Four hour emergency department rule has mixed results

A rule implemented in England, that no patient should wait more than 4 hours from arrival at the Emergency Room to admission, transfer or discharge has had mixed results, according to the Annals of Emergency Medicine.  The rule went into effect in 2004. 

Key findings from the study:

  • The percentage of ER patients seen within 4 hours increased from 83.9 percent in 2003 to 96.3 percent in 2006.
  • Time to see a physician improved by 1 minute for all patients after the rule was put in place.
  • Although average total time in the emergency department fell initially from 119 minutes in 2003 to 107 minutes in 2004, the number rose back to 114 minutes in 2006.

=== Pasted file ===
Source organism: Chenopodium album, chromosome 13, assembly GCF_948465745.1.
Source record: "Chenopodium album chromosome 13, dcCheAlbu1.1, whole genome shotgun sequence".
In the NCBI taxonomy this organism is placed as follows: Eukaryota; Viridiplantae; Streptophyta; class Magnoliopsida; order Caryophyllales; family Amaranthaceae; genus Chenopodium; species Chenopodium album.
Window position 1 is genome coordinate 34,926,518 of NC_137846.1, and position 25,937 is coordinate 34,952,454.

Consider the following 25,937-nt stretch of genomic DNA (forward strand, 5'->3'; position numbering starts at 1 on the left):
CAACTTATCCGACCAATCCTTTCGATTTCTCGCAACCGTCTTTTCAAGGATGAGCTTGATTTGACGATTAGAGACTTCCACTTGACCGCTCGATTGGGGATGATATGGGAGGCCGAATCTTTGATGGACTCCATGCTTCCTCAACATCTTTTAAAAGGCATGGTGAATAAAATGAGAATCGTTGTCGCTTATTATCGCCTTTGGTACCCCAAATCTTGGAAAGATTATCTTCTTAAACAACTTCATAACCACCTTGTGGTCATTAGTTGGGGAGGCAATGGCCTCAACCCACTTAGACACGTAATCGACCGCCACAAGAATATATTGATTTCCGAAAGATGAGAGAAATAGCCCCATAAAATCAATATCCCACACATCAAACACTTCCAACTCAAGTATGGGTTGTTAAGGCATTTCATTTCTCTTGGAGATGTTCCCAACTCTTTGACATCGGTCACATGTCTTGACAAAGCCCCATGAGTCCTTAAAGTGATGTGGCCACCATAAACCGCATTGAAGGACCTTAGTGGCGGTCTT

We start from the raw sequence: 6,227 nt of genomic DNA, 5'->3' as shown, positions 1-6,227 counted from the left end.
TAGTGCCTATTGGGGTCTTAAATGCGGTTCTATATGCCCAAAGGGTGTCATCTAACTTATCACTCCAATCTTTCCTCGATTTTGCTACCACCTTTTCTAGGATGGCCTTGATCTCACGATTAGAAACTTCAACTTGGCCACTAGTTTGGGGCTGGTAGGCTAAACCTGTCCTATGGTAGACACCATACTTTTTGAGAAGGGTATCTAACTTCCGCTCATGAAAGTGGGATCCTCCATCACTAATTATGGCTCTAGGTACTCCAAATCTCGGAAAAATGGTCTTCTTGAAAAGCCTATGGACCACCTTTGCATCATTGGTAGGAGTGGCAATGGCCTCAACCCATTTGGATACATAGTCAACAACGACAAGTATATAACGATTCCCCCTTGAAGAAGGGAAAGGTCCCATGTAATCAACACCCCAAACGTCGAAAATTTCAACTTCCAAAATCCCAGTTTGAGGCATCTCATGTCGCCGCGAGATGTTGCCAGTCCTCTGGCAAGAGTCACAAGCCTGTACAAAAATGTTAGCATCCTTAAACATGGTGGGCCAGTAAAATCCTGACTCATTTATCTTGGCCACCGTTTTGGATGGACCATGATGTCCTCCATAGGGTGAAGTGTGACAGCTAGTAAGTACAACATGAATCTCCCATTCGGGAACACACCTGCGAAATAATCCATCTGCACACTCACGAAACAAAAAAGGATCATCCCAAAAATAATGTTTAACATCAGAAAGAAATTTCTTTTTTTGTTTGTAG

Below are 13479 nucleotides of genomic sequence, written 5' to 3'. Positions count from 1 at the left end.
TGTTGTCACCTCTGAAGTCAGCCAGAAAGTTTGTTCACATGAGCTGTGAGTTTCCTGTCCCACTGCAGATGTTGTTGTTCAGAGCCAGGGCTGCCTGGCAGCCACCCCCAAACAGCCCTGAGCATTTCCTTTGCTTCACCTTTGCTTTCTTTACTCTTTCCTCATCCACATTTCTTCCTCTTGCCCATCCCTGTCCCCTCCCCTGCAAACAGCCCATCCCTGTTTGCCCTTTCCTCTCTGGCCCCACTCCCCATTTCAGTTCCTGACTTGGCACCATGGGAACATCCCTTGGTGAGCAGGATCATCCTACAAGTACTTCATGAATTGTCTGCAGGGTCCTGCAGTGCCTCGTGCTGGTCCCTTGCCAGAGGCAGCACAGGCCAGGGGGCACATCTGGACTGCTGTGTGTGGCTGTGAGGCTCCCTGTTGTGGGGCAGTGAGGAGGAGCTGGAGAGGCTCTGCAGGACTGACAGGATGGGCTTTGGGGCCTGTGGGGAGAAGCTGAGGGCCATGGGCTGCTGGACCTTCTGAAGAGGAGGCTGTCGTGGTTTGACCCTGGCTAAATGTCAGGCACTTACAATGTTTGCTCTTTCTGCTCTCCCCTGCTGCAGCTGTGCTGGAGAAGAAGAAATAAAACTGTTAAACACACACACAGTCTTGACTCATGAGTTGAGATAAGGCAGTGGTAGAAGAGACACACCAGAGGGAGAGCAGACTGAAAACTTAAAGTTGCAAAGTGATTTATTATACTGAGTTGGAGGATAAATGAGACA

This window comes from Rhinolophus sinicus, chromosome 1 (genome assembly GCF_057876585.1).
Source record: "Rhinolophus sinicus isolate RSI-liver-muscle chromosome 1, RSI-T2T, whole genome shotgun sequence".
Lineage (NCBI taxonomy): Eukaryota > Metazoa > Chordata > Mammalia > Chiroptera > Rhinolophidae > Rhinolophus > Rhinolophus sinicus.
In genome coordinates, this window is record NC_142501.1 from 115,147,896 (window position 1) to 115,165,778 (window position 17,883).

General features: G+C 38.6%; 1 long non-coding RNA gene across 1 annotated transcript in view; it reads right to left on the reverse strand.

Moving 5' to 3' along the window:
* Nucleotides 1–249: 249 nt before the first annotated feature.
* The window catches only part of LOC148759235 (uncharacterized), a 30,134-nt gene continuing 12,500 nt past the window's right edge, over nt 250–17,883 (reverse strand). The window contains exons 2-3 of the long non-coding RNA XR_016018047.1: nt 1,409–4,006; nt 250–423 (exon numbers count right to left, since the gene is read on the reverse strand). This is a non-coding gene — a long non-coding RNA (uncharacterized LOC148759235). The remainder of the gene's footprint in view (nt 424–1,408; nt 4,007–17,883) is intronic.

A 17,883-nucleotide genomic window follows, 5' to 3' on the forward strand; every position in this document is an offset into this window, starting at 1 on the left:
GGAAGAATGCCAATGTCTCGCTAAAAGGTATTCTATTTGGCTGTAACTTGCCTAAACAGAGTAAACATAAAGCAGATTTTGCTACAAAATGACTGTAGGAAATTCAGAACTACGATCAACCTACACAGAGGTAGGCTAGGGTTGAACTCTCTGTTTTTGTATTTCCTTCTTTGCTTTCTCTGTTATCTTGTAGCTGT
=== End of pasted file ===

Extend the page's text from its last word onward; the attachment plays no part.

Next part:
• Elderly patients spent between 40 – 47 minutes less in the emergency department after the rule went into effect, however the number of elderly patients seen within the last 20 minutes of the 4-hour window increased each year after the rule went into effect.

The study concludes that although the 4 hour rule has reduced the overall amount of time that patients spend in the ER, the effect has been less effective for elderly patients.

(Sources: Annals of Emergency Medicine,, November 2011; The Advisory Board Daily Briefing, November 11, 2011)